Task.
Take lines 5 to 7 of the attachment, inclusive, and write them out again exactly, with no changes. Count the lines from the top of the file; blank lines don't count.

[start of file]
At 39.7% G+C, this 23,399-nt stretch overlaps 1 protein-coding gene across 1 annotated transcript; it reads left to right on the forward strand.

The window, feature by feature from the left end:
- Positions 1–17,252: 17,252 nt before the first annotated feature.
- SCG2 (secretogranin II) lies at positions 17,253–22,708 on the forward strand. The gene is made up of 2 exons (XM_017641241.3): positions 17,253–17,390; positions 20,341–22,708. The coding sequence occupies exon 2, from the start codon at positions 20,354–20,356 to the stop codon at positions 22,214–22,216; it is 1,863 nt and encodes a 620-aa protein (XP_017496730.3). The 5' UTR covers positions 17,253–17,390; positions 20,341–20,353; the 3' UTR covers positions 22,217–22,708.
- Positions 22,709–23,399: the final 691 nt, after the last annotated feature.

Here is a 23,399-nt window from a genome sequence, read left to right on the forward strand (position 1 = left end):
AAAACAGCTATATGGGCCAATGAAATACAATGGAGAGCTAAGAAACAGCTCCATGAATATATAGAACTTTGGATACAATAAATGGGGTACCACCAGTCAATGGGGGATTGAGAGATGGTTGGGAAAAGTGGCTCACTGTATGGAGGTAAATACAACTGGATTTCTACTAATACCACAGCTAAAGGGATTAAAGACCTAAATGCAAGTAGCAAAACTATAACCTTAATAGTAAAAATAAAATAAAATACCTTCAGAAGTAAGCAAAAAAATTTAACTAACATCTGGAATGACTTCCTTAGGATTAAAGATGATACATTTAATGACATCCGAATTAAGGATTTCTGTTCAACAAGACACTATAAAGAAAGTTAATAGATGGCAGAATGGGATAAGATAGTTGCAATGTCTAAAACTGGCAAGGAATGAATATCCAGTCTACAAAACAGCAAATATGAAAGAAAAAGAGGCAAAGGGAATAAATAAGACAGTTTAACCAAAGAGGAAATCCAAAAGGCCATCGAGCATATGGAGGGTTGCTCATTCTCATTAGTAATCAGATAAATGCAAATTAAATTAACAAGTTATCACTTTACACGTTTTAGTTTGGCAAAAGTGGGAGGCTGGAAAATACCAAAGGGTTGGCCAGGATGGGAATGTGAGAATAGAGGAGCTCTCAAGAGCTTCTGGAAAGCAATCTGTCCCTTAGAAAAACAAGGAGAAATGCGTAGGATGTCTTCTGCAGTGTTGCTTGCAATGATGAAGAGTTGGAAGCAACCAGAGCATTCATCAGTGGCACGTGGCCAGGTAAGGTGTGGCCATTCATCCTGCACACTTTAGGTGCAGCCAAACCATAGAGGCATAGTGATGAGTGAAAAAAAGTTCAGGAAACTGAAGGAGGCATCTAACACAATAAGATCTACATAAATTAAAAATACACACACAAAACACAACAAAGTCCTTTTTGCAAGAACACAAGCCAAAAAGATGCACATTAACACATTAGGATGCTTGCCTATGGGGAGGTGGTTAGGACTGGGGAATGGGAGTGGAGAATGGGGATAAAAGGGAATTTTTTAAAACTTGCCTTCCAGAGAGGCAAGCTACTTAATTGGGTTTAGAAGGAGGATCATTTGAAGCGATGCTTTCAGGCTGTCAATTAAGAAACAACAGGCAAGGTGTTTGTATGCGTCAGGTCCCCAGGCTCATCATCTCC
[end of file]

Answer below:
- Positions 22,709–23,399: the final 691 nt, after the last annotated feature.

Here is a 23,399-nt window from a genome sequence, read left to right on the forward strand (position 1 = left end):
AAAACAGCTATATGGGCCAATGAAATACAATGGAGAGCTAAGAAACAGCTCCATGAATATATAGAACTTTGGATACAATAAATGGGGTACCACCAGTCAATGGGGGATTGAGAGATGGTTGGGAAAAGTGGCTCACTGTATGGAGGTAAATACAACTGGATTTCTACTAATACCACAGCTAAAGGGATTAAAGACCTAAATGCAAGTAGCAAAACTATAACCTTAATAGTAAAAATAAAATAAAATACCTTCAGAAGTAAGCAAAAAAATTTAACTAACATCTGGAATGACTTCCTTAGGATTAAAGATGATACATTTAATGACATCCGAATTAAGGATTTCTGTTCAACAAGACACTATAAAGAAAGTTAATAGATGGCAGAATGGGATAAGATAGTTGCAATGTCTAAAACTGGCAAGGAATGAATATCCAGTCTACAAAACAGCAAATATGAAAGAAAAAGAGGCAAAGGGAATAAATAAGACAGTTTAACCAAAGAGGAAATCCAAAAGGCCATCGAGCATATGGAGGGTTGCTCATTCTCATTAGTAATCAGATAAATGCAAATTAAATTAACAAGTTATCACTTTACACGTTTTAGTTTGGCAAAAGTGGGAGGCTGGAAAATACCAAAGGGTTGGCCAGGATGGGAATGTGAGAATAGAGGAGCTCTCAAGAGCTTCTGGAAAGCAATCTGTCCCTTAGAAAAACAAGGAGAAATGCGTAGGATGTCTTCTGCAGTGTTGCTTGCAATGATGAAGAGTTGGAAGCAACCAGAGCATTCATCAGTGGCACGTGGCCAGGTAAGGTGTGGCCATTCATCCTGCACACTTTAGGTGCAGCCAAACCATAGAGGCATAGTGATGAGTGAAAAAAAGTTCAGGAAACTGAAGGAGGCATCTAACACAATAAGATCTACATAAATTAAAAATACACACACAAAACACAACAAAGTCCTTTTTGCAAGAACACAAGCCAAAAAGATGCACATTAACACATTAGGATGCTTGCCTATGGGGAGGTGGTTAGGACTGGGGAATGGGAGTGGAGAATGGGGATAAAAGGGAATTTTTTAAAACTTGCCTTCCAGAGAGGCAAGCTACTTAATTGGGTTTAGAAGGAGGATCATTTGAAGCGATGCTTTCAGGCTGTCAATTAAGAAACAACAGGCAAGGTGTTTGTATGCGTCAGGTCCCCAGGCTCATCATCTCC